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Vedanta said to plan cutting output at smelter

A drop in output may further erode earnings from Vedanta’s aluminum business
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First Published: Thu, Nov 15 2012. 06 42 PM IST
Earnings before interest, taxes, depreciation and amortization (Ebidta) at Vedanta’s aluminum business fell 48% to $182.5 million in the year ended 31 March, according to the company’s annual report. Photo: AFP
Earnings before interest, taxes, depreciation and amortization (Ebidta) at Vedanta’s aluminum business fell 48% to $182.5 million in the year ended 31 March, according to the company’s annual report. Photo: AFP
Updated: Thu, Nov 15 2012. 08 08 PM IST
Vedanta Resources Plc, controlled by billionaire Anil Agarwal, may cut output at its four-year-old aluminium smelter in India as it grapples with a shortage of raw material, two people familiar with the matter said.
Vedanta Aluminium Ltd’s plan to shut down its alumina refinery in Orissa due to scarcity of ore will leave the company without any domestic supply of the material to feed the smelter in its $9 billion complex, the people said, asking not to be identified because the matter is private.
Increased reliance on imported resources would boost costs for the company, forcing it to reduce aluminium production, they said.
A drop in output may further erode earnings from Vedanta’s aluminium business that fell 48% in the year ended 31 March, said Abhisar Jain, an analyst at Centrum Broking Pvt. Ltd. The prospect of a decline in aluminium premiums over benchmark prices in London also threatens to make it unviable to use alumina bought abroad to produce the metal, one person said.
The company operated the smelter at capacity as it benefited from high premiums in the physical market, said Mumbai-based Jain. “But if the premium falls then it will be a double whammy and the company may have to cut capacity utilization.” The premiums for aluminium in Japan, Asia’s biggest importer, for three months starting October rose to an unprecedented $254 a tonne on 9 November, according to Metal Bulletin. Rising fees may prompt more deliveries of the metal in the market putting pressure on the rates, the person said.
“Vedanta will idle its plant at Lanjigarh in Orissa for processing bauxite into alumina because it couldn’t secure enough ore to run the factory and as it failed to get permits to mine at Niyamgiri hills in the state,” it said on 4 September. The government in August 2010 rejected Vedanta’s plan to secure the raw material, citing the effect the mine would have on tribes and wildlife.
Steel Authority of India Ltd, the country’s second biggest maker of the alloy, will stop work at an iron ore mine in Orissa to make way for an elephant corridor, according to two people familiar with the matter. Importing alumina will raise Vedanta Aluminium’s production cost by 5% to $2,100 a tonne, according to Centrum’s Jain. The company reported a loss of $242 million in the six months ended 30 September. The smelter in Jarsuguda in Orissa has a capacity to produce 500,000 of aluminium. “Vedanta has approached us for purchasing alumina and we have asked them to participate in our tenders,” B.L. Bagra, finance director at National Aluminium Co. Ltd, said last week. About 4 tonnes to 5 tonnes of bauxite ore are needed to extract 2 tonnes of alumina, from which one tonne of aluminium can be produced, according to the European Aluminium Association.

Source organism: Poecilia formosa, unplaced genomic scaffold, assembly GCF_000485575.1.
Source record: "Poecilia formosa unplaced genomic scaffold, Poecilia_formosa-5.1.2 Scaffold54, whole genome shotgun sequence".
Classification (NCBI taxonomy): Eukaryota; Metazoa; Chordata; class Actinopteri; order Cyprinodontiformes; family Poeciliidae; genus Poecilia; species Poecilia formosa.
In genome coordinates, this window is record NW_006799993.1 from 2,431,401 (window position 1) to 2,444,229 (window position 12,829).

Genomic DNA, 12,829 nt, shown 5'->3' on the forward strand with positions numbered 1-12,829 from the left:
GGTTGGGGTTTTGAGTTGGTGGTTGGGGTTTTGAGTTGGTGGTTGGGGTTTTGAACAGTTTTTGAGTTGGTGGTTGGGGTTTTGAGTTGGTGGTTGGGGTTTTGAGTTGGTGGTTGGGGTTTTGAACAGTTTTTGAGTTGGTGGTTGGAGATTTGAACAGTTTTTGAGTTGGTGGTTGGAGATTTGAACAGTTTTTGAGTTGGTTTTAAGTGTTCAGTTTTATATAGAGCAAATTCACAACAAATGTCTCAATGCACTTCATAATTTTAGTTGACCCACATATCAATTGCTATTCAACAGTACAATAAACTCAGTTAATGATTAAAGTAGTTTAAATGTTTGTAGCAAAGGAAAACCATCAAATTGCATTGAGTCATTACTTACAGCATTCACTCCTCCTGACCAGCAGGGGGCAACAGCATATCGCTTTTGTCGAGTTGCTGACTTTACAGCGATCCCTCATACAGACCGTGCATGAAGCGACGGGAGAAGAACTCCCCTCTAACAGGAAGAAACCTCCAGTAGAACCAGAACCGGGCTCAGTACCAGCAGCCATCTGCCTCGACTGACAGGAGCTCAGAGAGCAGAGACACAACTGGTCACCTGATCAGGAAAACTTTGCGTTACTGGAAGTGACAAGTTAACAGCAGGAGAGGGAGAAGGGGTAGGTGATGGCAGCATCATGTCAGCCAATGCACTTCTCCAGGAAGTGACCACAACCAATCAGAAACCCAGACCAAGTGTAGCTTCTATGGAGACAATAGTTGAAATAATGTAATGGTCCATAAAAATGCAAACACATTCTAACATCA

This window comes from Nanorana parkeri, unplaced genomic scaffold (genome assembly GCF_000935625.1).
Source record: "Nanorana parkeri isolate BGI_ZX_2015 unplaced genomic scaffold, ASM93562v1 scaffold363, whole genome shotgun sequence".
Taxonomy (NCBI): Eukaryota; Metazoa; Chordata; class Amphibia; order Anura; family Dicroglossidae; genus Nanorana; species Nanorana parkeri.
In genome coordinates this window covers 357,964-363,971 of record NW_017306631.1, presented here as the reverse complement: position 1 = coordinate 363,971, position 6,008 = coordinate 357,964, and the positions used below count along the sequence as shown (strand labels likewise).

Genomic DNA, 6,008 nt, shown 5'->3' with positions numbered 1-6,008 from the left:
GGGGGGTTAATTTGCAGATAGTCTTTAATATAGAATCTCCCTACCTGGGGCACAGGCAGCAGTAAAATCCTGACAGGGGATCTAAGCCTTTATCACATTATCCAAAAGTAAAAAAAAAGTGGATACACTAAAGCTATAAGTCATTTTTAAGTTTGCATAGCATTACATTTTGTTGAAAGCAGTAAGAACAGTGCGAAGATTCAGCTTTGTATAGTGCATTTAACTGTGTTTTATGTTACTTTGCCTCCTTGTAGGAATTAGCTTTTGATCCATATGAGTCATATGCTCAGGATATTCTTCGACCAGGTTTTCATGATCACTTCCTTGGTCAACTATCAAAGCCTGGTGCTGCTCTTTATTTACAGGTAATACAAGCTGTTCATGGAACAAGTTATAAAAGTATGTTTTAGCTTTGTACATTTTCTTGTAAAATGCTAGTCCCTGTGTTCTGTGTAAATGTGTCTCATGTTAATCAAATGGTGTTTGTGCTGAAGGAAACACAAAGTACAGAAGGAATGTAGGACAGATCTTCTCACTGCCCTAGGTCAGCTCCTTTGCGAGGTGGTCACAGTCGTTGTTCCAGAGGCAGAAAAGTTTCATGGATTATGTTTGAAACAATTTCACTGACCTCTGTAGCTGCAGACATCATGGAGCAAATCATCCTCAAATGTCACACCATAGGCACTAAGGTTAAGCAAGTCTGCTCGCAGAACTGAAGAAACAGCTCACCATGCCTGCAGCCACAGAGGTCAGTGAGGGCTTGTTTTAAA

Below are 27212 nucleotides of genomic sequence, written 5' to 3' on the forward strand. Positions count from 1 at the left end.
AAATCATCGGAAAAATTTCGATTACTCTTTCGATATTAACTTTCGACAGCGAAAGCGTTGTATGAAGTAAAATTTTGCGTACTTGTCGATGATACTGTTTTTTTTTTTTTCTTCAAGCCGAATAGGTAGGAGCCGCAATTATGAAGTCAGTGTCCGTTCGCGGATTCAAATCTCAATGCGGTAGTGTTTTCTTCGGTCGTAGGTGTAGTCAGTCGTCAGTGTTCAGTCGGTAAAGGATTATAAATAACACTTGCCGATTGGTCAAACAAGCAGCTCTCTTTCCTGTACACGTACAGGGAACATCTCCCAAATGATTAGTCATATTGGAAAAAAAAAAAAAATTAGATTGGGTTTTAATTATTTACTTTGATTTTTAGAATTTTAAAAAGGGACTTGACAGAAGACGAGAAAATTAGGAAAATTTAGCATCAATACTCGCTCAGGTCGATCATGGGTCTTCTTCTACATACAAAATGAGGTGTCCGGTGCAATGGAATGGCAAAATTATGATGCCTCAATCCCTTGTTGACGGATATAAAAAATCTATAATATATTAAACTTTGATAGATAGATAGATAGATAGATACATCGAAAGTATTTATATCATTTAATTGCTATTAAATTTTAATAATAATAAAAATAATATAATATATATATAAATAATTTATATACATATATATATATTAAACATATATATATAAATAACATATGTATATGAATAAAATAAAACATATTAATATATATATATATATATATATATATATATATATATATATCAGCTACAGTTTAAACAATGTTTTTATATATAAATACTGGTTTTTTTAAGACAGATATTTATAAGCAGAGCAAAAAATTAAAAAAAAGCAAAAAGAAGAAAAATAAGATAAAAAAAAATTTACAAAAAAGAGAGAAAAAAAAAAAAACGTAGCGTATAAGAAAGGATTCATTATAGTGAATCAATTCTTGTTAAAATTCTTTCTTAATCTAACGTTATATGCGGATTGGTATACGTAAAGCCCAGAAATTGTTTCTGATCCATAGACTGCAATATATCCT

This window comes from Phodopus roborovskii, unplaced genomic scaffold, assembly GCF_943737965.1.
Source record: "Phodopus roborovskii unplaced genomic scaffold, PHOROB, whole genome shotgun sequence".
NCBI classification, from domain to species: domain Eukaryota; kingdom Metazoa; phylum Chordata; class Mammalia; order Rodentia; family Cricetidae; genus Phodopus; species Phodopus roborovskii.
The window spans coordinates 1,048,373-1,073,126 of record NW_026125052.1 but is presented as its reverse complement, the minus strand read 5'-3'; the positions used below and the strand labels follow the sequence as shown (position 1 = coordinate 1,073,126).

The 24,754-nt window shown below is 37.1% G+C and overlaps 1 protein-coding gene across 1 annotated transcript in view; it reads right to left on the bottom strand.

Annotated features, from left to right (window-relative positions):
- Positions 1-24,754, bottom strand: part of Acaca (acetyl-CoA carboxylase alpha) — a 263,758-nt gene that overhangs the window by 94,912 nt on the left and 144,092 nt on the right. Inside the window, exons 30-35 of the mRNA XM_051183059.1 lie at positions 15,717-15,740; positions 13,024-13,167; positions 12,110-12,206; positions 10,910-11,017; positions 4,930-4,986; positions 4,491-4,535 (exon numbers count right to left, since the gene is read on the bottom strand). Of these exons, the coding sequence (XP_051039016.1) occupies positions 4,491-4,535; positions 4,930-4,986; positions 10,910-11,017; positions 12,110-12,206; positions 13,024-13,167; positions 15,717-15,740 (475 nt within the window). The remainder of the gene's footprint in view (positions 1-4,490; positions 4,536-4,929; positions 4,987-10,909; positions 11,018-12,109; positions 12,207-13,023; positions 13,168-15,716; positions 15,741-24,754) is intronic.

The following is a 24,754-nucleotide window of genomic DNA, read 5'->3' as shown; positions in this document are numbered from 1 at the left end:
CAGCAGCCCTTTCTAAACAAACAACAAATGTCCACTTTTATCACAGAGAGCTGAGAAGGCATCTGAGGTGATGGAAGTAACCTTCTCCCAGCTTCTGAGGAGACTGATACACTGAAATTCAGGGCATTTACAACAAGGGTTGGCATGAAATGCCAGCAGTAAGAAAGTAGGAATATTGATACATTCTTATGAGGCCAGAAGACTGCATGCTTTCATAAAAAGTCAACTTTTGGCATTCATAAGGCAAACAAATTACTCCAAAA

“The smelter is facing shortages and uncertainties with regard to supply of alumina,” Arun Kumar Bhatt, spokesman in New Delhi at Vedanta Aluminium said in an e-mail. “If in the coming months we are forced to shut down the refinery due to bauxite constraints then it will have its adverse impact on the operations of the smelter as well.”
Earnings before interest, taxes, depreciation and amortization (Ebidta) at Vedanta’s aluminium business fell 48% to $182.5 million in the year ended 31 March, according to the company’s annual report.
Vedanta Aluminium’s Ebidta may turn negative on higher raw material costs and as weak demand from China keeps aluminium prices from rising, said Niraj Shah, an analyst at Fortune Equity Brokers (India) Ltd in Mumbai.
“This will keep aluminium prices on the London Metal Exchange in a narrow range of about $2,000 to $2,200,” Shah said. “That’s not very attractive considering rising production costs.”
Vedanta Aluminium and group companies Sesa Goa Ltd, India’s biggest iron ore exporter, and Sterlite Industries (India) Ltd, the nation’s top copper producer, will combine into Sesa Sterlite, Vedanta Resources said on 25 February.
Agarwal is seeking to merge the companies to cut costs as he prepares for an $8.67 billion acquisition of Cairn India Ltd.
Vedanta has risen 4.6% in London trading this year, while Sterlite has advanced 10%.
Sesa Goa fell 1.8% to Rs.170.40 in Mumbai on Thursday.
Vedanta Aluminium, which plans to more than double the smelter’s capacity to 1.75 million tonnes, is evaluating options to start the new portion of the plant, group chief executive officer Mahendra Singh Mehta said during Vedanta Resources earnings call on 8November.
Agarwal’s plan to boost aluminium production has been affected by India’s crackdown on illegal mining and emphasis on environmental issues.
Agarwal, 60, began to build his metals empire by acquiring copper-cable producer Shamsher Sterling Corp. from the king of Nepal in 1979.
He added Australian copper mines in 1999, aluminium and zinc producers over the next three years and iron-ore exporter Sesa Goa for $981 million in 2007. Bloomberg
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First Published: Thu, Nov 15 2012. 06 42 PM IST
More Topics: Vedanta | aluminum | Anil Agarwal |
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